This was a good but not great episode, which is a shame since the showrunner and creator was the one wrote it. It still does what it needs to do, so it isn’t bad. It just isn’t great. I would recommend it though if only for the moments with Ben and Samson. The silence of Samson morning management and Ben lost in his new role. These moments helped define it and made it “Carnivale.”

Final Score: 8 / 10

Carnivale – Season 2, Episode 1 – “Los Moscos” – A Loss of Conflict for Clarity

carnivale-los-moscos-review6

 

After the moral conflict of Ben and Justin that drove so much of the story, it is kind of sad seeing Justin embrace his new role so thoroughly without any hangups. The internal character conflict was part of what made him so interesting as Tom Clancy did it so well, and the mythology is still confusing. I could have done with at least 2 episodes to explain everything we get told. I’ll get into it more in the assessment.

“Los Moscos” was directed Jeremy Podaswa and written by the show creator, Daniel Knauf.

The premise begins similar to the beginning of last season as Samson gives us the background:

“On the heels of the skirmish Man foolishly called the war to end all wars, the Dark One sought to elude his destiny… live as a mortal. So he fled across the ocean, to an empire called America… but by his mere presence, a cancer corrupted the spirit of the land. People were rendered mute by fools who spoke many words, but said nothing… for whom oppression and cowardice were virtues… and freedom, an obscenity. Into this dark heartland, the Prophet stalked his enemy… until, diminished by his wounds, he turned to the next in the ancient line of light. And so it was that the fate of all mankind came to rest on the trembling shoulders of the most reluctant of saviors.”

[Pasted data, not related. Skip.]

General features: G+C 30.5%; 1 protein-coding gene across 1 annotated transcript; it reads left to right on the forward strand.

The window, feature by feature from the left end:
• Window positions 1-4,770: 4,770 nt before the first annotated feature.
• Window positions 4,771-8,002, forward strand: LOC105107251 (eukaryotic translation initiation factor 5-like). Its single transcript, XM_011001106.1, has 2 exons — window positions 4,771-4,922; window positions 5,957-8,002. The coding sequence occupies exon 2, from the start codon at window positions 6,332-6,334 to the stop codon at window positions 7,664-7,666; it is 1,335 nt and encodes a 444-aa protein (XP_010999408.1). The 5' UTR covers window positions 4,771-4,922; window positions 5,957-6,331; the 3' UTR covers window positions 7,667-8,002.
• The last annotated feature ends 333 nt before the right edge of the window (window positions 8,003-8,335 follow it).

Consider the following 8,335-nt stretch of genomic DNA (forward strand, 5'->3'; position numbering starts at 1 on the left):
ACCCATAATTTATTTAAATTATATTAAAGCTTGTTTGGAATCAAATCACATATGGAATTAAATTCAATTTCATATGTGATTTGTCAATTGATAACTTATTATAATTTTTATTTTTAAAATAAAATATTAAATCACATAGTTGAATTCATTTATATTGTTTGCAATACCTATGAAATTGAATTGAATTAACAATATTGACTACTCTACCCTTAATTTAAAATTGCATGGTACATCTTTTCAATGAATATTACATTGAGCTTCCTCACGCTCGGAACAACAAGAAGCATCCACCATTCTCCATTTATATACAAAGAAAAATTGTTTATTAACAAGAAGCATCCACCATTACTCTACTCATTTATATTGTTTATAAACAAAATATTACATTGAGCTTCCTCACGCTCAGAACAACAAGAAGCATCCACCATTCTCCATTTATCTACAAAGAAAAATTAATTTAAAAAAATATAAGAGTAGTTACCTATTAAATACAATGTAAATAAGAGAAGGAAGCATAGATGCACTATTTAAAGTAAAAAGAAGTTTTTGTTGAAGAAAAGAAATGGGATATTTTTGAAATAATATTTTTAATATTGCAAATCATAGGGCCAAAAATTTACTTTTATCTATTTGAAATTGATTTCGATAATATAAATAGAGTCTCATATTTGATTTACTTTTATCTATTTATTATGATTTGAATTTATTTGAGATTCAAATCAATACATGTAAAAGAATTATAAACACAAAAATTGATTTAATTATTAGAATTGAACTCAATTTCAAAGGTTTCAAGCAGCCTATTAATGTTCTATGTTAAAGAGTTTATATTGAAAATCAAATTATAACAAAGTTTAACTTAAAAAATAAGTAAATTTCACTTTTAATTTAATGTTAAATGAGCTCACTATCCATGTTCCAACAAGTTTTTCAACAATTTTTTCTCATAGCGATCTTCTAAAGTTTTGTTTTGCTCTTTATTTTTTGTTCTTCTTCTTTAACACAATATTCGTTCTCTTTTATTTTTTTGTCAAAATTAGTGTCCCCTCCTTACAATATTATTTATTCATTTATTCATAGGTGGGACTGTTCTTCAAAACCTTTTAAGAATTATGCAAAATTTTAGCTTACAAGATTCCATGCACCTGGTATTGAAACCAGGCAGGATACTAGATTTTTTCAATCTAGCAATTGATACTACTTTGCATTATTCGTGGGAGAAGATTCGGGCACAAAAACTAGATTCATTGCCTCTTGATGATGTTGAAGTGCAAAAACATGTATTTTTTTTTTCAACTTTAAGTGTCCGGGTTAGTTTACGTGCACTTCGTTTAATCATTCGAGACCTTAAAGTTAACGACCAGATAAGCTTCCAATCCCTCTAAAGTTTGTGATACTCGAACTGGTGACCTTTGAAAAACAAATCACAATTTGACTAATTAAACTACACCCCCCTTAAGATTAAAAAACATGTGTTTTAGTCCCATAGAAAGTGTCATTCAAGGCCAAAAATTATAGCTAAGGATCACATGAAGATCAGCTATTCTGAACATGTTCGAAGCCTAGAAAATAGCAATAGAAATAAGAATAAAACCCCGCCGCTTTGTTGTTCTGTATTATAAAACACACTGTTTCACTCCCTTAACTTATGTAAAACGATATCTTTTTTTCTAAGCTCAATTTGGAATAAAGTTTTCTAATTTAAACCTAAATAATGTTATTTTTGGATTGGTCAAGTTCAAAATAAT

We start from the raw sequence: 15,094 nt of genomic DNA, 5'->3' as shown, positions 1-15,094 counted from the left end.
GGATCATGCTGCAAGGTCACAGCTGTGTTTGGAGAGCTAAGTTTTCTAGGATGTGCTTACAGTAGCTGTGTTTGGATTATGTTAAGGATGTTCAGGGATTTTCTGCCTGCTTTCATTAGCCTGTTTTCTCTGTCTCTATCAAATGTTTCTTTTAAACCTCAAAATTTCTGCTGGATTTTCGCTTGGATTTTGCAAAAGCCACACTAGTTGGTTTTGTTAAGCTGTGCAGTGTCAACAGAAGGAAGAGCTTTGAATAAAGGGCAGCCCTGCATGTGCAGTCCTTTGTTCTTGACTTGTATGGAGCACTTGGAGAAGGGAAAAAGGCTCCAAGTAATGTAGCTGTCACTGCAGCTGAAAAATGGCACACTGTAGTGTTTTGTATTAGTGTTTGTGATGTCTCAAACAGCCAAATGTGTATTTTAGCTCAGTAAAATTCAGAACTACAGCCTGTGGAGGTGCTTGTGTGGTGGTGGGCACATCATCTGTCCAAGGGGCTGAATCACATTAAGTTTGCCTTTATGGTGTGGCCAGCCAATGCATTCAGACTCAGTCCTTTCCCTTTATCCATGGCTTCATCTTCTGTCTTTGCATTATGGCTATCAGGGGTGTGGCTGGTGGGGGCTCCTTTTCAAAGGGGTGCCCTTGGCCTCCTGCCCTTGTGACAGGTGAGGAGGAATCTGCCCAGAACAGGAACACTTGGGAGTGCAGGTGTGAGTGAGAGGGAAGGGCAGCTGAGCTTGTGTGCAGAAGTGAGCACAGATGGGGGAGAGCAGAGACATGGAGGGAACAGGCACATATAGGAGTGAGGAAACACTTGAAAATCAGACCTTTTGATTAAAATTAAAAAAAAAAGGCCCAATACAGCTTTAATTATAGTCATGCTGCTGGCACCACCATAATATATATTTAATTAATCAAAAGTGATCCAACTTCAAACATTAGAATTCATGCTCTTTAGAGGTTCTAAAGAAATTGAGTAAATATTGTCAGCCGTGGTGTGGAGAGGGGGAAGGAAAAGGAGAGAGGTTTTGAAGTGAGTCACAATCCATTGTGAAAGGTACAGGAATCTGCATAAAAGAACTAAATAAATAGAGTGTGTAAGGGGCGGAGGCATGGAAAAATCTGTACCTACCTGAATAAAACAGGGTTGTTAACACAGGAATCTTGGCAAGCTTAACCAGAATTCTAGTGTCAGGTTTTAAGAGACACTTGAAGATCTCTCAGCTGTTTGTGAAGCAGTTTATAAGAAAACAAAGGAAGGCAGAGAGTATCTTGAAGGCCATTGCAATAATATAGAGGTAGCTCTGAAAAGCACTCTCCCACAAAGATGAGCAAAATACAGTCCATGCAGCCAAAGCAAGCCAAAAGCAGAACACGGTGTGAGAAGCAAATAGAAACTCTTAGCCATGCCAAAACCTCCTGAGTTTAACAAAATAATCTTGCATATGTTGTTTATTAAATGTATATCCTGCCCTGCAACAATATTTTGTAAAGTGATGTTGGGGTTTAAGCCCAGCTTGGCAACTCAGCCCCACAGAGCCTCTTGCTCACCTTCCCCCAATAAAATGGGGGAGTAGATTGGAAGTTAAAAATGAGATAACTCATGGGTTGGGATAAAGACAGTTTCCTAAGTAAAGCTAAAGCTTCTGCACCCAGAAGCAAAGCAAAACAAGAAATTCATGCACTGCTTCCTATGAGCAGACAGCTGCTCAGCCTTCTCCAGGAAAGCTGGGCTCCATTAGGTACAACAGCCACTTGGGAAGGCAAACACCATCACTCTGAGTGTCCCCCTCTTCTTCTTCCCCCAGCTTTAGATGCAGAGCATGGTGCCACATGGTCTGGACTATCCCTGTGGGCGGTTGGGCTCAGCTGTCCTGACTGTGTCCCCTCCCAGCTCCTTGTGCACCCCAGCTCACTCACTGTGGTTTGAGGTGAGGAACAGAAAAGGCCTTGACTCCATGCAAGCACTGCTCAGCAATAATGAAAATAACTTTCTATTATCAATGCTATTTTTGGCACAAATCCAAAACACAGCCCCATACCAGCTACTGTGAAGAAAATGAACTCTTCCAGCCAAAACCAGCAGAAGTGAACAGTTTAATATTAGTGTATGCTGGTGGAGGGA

The episode than gives us Management confessing to being the Russian soldier in Ben’s dreams and showing him a vision of a nuclear apocalypse. Around this time and implores him to seek Scudder to prevent this. Sofie and Jonesy survive the fire but Sofie’s mother does not, Management asks Samson to hide the fact that Lodz is dead, and if it is found out to take the fall. These are the primary stories that unfold.

Here is the assessment of the episode:

The Pros: The Dreams and Visions – Management showing Ben the dream of the End is beautiful, just as Justin’s is at the tree where he meets The Usher (The man with the tree tattooed upon his body). He sees a place to build New Canaan by this twisted tree and Ben finally has a reason to fight and figure out the identity of his enemy Justin. There is also a scene where Justin tears apart his face to reveal Ben underneath. These dream sequences still keep the mystery of the show alive.

Jonesy and Sofie – After what Sofie did Jonesy can’t trust her and that is well established, which is good. He saves her life, but knows it can’t go anywhere. It’s one of the best moments of drama in the episode.

Samson – Samson has to pretend to care about trying to find Lodz after Sofie goes missing and we see just how unattached he was to the guy in the end and maybe is a little happy he’s gone even though he’s against the killing of Carnies. He’s the most human element on the show still.